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    Not really a gallery as much as a office for my business that will have some point of sale. The monthly rent is cheap as I am splitting it with a friend. But I do work with local galleries and have a few business ideas in mind that could fit under the umbrella of this one....

    Now I am looking at Logan mat cutter prices, any recomendations on which one? lol!
     
    Last edited by a moderator: Jan 18, 2014
  18. Erik L

    Erik L Subscriber

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    Mount Press work area tips…

    Good luck with that... I can't imagine what rents are like up there. Here's a link to a simple Logan cutter, it's not what a professional framer would use but is perfectly adequate for lower volume Matt cutting as well as allowing you to cut down full sheets of board. You could go smaller if you don't need to cut down full sheets. Of course you could spend a whole lot more and get better quality construction from other manufacturers, but the matts will look the same:smile:http://www.amazon.com/gp/aw/d/B004V...dxNvZMtwDmd5e8caVrJQlCcJSAPAUqVAI7Uw0qVAf/9k=
     
  19. Erik L

    Erik L Subscriber

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    Forgive the long link, I just cut and pasted
     
  20. PKM-25

    PKM-25 Member

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    I am looking at the 32" Logan at B&H for $99, will max out with my 20x24" prints, which will not be very many at first. The space is killer, right on Main St. & got a year lease with my buddy who runs a marketing company, $350 a head per month, I can deal with that....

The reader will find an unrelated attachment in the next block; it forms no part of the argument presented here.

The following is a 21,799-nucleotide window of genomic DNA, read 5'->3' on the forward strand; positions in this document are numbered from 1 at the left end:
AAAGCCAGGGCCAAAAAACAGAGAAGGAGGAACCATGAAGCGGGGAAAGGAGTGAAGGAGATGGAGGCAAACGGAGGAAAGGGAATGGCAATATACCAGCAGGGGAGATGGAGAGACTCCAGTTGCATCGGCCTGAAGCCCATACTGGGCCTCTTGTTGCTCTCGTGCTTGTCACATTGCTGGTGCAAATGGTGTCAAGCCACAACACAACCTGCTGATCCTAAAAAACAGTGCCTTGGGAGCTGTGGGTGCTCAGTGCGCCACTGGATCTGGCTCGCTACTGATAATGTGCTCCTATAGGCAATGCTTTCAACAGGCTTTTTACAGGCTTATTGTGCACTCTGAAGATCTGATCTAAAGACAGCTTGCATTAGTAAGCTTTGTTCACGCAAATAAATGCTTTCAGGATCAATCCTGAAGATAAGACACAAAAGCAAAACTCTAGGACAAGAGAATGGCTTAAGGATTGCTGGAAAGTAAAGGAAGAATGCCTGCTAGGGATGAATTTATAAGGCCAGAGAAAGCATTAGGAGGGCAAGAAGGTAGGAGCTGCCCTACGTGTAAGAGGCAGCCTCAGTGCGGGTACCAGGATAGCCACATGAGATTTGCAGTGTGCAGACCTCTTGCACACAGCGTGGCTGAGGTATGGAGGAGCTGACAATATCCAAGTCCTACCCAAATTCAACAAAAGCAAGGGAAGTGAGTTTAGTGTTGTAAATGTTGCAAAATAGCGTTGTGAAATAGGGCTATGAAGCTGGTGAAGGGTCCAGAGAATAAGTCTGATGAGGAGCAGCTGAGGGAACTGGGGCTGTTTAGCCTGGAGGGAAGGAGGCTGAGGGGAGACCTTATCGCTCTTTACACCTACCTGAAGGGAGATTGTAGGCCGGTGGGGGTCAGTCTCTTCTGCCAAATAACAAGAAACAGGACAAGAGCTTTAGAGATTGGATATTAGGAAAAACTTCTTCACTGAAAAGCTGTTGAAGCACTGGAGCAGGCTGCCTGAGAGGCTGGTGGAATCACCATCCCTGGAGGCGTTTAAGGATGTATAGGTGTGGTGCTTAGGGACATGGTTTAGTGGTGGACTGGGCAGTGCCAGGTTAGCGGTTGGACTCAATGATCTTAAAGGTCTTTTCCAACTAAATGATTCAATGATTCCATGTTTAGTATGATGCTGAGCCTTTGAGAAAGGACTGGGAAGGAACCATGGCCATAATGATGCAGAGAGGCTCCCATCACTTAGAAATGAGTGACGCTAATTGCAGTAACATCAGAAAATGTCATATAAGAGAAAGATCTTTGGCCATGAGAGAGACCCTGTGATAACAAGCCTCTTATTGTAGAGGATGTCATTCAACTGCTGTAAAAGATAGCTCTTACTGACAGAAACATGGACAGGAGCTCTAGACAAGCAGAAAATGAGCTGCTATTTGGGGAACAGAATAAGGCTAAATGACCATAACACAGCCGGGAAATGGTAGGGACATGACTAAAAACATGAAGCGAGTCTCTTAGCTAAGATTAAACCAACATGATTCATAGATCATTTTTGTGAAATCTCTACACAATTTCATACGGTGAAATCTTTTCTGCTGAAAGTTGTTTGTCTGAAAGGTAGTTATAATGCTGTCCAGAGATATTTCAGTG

Still in the layout stages, the Tom Benton original on the back wall matches his business logo..:smile:
     
    Last edited by a moderator: Jan 18, 2014
  21. Erik L

    Erik L Subscriber

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    Good for you, you'd pay quadruple that price for a space on Main Street down here:smile:

    I use that cutter myself but I don't mat anything larger than 16x20 with my equipment. If you need borders larger than 4 1/2 inches you either need a different cutter or improvise a solution. That cutter stores in a box a couple inches thick by 30 some inches - easy to store behind a door out of the way.

    Gotta love the black canyon! One of my favorite and most successful prints is of the painted wall...
     
  22. Rafal Lukawiecki

    Rafal Lukawiecki Subscriber

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    PKM-25, unless you are experienced or gifted when it comes to sizing board and cutting mats, I'd suggest you steer clear of the simpler, hobby-style cutters, and get a professional one, just as you have done going for a pro press. If your eyes are set on a Logan, the only one I'd consider is 850 Platinum Edge Pro. I know it, but I don't use it. My preferred and current cutter is Fletcher F 2200, and I'd happily recommend it. If you keep your eye on the second-hand market, occasionally those can be had for about half their new price. Generally they hold their value. I'd also consider F-2100, an older C&H, or if you are in EU, a good Valliani. A pro cutter not only means saved frustration, but also saving of a ton of pricey board.

    While browsing cutters, may I suggest you have a look at the APUG of framing: http://www.thegrumble.com